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Understanding Terminal Value (TV)


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Understanding Terminal Value (TV)

The forecast becomes darker as the time horizon increases. This also applies to finances, especially when it comes to estimating the company's cash flows in the future. At the same time, business needs to be valued. To "solve" this, analysts use financial models, such as discounted cash flow (DCF), along with certain assumptions to obtain the total value of the business or project.

Discounted cash flow (discounted cash flow) is a popular method used in feasibility studies, corporate acquisitions and stock market valuations. This method is based on the theory that the value of an asset is equal to all future cash flows received from that asset. These cash flows must be discounted to their present value at a discount rate that represents the cost of capital, such as an interest rate.

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DCF consists of two main components: the forecast period and the final value. The estimated period is usually about five years. Anything longer than that and the accuracy of the forecasts suffer. Here, calculating the value of the terminal becomes important.

There are two commonly used methods for calculating the final cost: perpetual growth (Gordon's growth model) and multiple output. The first assumes that the business will continue to generate cash flow at a constant rate forever, while the second assumes that the business will be sold in multiples of some market indicators. Investment professionals prefer a multiple approach, while scientists prefer a model of perpetual growth.

Terminal value types (TV)

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The discount is necessary because the temporary value of money creates a mismatch between the current and future value of a given amount of money. When valuing a business, free cash flow or dividends can be forecast for a period of time, but estimating the results of current problems becomes more difficult as forecasts spread further into the future. Moreover, it is difficult to determine the exact time when the company may cease operations.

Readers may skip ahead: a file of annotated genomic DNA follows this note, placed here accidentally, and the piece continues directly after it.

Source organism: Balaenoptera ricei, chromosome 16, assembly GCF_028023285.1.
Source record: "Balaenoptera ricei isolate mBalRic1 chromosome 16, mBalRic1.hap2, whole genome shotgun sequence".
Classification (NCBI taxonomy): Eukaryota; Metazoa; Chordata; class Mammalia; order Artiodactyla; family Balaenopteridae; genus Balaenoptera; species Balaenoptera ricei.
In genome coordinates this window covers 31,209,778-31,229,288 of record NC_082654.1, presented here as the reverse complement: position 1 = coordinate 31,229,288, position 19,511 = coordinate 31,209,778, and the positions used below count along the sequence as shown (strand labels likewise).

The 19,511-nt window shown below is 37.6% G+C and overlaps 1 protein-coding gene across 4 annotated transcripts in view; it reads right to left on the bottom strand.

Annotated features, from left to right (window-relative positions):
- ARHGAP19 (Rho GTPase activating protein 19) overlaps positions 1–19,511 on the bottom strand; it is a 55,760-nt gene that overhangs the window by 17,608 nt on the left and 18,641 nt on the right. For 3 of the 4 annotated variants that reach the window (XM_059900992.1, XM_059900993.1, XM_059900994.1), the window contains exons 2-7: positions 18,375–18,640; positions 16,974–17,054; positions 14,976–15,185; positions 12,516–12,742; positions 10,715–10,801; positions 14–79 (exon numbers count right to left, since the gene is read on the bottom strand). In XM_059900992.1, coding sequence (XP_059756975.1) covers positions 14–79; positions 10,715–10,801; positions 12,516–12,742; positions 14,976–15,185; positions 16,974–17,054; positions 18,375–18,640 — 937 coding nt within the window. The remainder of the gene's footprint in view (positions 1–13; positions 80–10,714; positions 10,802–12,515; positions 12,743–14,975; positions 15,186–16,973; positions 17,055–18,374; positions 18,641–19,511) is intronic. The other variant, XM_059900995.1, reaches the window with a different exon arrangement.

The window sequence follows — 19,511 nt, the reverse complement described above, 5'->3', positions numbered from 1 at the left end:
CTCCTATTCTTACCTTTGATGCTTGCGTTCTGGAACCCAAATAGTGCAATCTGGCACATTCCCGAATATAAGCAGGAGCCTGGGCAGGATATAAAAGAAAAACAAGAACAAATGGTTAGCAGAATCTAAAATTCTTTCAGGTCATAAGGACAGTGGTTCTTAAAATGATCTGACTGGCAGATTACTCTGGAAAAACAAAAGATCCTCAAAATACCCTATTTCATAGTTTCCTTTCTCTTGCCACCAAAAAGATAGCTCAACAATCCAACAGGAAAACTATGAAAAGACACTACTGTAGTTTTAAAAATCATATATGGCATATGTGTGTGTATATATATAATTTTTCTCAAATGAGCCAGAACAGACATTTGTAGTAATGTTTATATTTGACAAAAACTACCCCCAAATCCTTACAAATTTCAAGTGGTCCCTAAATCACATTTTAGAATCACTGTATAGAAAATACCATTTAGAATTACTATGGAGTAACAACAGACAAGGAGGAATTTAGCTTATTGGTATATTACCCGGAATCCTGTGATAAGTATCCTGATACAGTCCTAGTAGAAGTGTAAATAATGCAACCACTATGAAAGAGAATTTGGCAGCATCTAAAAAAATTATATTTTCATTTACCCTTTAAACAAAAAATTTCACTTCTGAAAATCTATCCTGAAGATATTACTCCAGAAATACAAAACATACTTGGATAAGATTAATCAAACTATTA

To overcome these limitations, investors can assume that cash flows will grow at a steady rate forever, starting at some point in the future. This is the ultimate value.

The cost of the terminal is calculated by dividing the last projected cash flow by the difference between the discount rate and the growth rate of the terminal. The terminal cost estimate estimates the value of the company after the forecast period. Formula for calculating the final value:

(FCF * (1 + g)) / (d - g)


FCF = Free cash flow for the last forecast period

g = terminal growth rate

d = discount rate (which is usually the weighted average cost of capital)

The final growth rate is the constant rate at which the company is expected to grow forever. This growth rate begins at the end of the last forecast period of cash flow according to the discounted cash flow model and passes into eternity. The final growth rate usually corresponds to a long-term inflation rate, but not higher than the historical growth rate of gross domestic product (GDP).

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Exit from several methods

If investors assume a limited transaction window, there is no need to use a model of indefinite growth. Instead, the final cost should reflect the net realizable value of the company's assets at that time. This often means that equity will be acquired by a larger firm, and the cost of acquisitions is often calculated with multiple yields.


Yield ratios measure the fair price by multiplying financial statistics, such as sales, earnings or interest income, taxes, depreciation and amortization (EBITDA), by a ratio that is common to similar firms that have recently been acquired. The formula for the value of a terminal using the multiple output method is the last metric (ie sales, EBITDA, etc.) multiplied by the accepted multiple (usually the average of the last multiple outputs for other transactions). Investment banks often use this valuation method, but some detractors are reluctant to use their own and relative valuation methods at the same time.